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New Photography Competition Bringing Species Back from the Brink

6 December 2018

A new photography competition is calling on filmmakers and photographers to help save UK plant and wildlife species from the brink of extinction. 

Back from the Brink hopes to raise awareness of vanishing wildlife across the British Isles.  The project focuses in particular on the conservation of 20 species, including the Cornish Path Moss, the Shrill Carder Bee and the Narrow-headed Ant

Filmmakers and photographers of all ages and abilities are being invited to to send in images and films of the local nature and wildlife they care about. It could be animals and plants that are threatened, or those that are recovering or thriving.  

With eight different categories to choose from, the competition is looking for images and films that have a strong narrative to help inspire people to discover and value UK wildlife and landscapes.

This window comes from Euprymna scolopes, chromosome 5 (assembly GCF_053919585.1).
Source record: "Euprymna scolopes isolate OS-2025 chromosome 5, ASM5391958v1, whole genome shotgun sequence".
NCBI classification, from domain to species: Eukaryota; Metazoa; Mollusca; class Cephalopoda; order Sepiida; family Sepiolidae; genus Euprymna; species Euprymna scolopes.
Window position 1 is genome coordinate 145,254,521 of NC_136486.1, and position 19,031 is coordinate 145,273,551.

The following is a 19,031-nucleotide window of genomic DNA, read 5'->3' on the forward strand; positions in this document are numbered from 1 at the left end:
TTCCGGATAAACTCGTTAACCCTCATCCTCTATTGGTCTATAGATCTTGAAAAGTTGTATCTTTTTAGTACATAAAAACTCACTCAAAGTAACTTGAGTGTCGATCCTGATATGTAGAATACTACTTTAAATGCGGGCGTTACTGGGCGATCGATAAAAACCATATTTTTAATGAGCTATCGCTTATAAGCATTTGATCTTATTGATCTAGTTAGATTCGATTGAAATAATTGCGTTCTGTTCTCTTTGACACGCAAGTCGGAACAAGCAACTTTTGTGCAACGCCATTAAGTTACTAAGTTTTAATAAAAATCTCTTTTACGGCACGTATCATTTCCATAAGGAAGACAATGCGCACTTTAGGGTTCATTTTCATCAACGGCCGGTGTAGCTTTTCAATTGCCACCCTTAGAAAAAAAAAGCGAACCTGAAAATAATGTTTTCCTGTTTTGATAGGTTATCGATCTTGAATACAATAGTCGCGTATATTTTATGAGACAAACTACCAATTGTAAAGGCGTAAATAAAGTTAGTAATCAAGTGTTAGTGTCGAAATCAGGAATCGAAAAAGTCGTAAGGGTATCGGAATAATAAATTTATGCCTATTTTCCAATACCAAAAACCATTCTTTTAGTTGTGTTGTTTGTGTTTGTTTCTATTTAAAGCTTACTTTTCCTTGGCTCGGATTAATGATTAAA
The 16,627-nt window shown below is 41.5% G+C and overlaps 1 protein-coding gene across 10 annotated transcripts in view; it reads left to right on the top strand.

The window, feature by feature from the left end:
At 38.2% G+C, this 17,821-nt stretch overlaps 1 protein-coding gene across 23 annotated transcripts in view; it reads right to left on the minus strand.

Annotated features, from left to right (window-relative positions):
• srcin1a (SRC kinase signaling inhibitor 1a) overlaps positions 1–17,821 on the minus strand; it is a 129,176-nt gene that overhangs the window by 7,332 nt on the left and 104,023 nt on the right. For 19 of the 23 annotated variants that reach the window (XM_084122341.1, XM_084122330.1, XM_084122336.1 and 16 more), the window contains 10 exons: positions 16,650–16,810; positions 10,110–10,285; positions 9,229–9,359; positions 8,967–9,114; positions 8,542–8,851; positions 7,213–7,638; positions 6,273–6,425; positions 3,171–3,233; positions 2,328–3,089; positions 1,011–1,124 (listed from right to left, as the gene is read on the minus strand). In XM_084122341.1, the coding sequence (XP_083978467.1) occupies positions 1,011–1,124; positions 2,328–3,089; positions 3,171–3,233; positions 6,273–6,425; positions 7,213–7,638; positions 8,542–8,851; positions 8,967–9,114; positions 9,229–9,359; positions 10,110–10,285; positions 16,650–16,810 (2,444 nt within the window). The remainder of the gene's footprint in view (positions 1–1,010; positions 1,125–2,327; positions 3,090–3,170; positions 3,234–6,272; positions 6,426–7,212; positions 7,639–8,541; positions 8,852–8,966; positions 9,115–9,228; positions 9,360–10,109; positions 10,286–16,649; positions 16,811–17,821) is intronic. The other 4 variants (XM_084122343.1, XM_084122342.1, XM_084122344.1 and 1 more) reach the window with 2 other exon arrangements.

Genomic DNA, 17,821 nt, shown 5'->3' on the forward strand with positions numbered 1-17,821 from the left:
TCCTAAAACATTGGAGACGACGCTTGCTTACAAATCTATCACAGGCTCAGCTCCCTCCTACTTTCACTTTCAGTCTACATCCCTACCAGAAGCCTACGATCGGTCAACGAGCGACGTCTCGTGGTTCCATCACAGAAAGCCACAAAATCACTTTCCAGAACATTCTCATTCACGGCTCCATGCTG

Entry is now open via the Back from the Brink competition website, until Friday 30 August 2018.  The winners are due to be announced in mid-October 2019, and all winning films and photographs will be shown at a Back from the Brink festival in Autumn 2019.

The competition categories include a Young Person’s Award for those aged between 13 to 18, and an Innovation Award, which encourages creative new approaches to presenting stories about the natural world.  Find out more about all the categories on the competition website.

Developed by Natural England, the government’s wildlife advisory body, Back from the Brink brings together 19 charities and conservation projects from across the UK and has received a £4.6 million grant from the National Lottery Heritage Fund.

Feature image: Heathland, by Ben Hall

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